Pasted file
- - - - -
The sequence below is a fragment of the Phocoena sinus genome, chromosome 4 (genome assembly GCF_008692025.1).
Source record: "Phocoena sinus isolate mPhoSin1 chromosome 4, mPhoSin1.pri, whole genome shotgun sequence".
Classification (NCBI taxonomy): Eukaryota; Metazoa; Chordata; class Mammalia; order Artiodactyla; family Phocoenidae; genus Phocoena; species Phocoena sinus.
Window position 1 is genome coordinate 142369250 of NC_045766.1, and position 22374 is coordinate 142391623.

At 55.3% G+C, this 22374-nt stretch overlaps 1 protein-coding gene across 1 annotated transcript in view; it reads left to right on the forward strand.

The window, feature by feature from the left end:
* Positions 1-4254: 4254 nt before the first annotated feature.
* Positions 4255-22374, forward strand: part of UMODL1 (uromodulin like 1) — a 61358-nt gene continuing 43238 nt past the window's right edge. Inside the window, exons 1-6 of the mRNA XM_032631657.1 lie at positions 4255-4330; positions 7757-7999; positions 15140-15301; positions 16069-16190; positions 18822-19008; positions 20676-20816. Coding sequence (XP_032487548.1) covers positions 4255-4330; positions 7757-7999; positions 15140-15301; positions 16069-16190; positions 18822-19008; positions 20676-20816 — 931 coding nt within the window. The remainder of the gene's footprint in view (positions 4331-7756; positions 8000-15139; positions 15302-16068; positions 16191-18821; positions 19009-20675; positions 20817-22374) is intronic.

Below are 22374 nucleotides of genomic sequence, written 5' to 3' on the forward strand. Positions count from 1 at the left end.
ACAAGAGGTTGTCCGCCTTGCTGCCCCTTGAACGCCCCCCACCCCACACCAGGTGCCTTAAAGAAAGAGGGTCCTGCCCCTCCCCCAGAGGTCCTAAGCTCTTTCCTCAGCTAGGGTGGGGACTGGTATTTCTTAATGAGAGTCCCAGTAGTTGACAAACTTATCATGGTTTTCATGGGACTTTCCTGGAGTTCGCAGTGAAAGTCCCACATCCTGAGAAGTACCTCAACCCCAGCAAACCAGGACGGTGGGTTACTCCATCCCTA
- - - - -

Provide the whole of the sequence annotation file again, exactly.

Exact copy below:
The sequence below is a fragment of the Phocoena sinus genome, chromosome 4 (genome assembly GCF_008692025.1).
Source record: "Phocoena sinus isolate mPhoSin1 chromosome 4, mPhoSin1.pri, whole genome shotgun sequence".
Classification (NCBI taxonomy): Eukaryota; Metazoa; Chordata; class Mammalia; order Artiodactyla; family Phocoenidae; genus Phocoena; species Phocoena sinus.
Window position 1 is genome coordinate 142369250 of NC_045766.1, and position 22374 is coordinate 142391623.

At 55.3% G+C, this 22374-nt stretch overlaps 1 protein-coding gene across 1 annotated transcript in view; it reads left to right on the forward strand.

The window, feature by feature from the left end:
* Positions 1-4254: 4254 nt before the first annotated feature.
* Positions 4255-22374, forward strand: part of UMODL1 (uromodulin like 1) — a 61358-nt gene continuing 43238 nt past the window's right edge. Inside the window, exons 1-6 of the mRNA XM_032631657.1 lie at positions 4255-4330; positions 7757-7999; positions 15140-15301; positions 16069-16190; positions 18822-19008; positions 20676-20816. Coding sequence (XP_032487548.1) covers positions 4255-4330; positions 7757-7999; positions 15140-15301; positions 16069-16190; positions 18822-19008; positions 20676-20816 — 931 coding nt within the window. The remainder of the gene's footprint in view (positions 4331-7756; positions 8000-15139; positions 15302-16068; positions 16191-18821; positions 19009-20675; positions 20817-22374) is intronic.

Below are 22374 nucleotides of genomic sequence, written 5' to 3' on the forward strand. Positions count from 1 at the left end.
ACAAGAGGTTGTCCGCCTTGCTGCCCCTTGAACGCCCCCCACCCCACACCAGGTGCCTTAAAGAAAGAGGGTCCTGCCCCTCCCCCAGAGGTCCTAAGCTCTTTCCTCAGCTAGGGTGGGGACTGGTATTTCTTAATGAGAGTCCCAGTAGTTGACAAACTTATCATGGTTTTCATGGGACTTTCCTGGAGTTCGCAGTGAAAGTCCCACATCCTGAGAAGTACCTCAACCCCAGCAAACCAGGACGGTGGGTTACTCCATCCCTA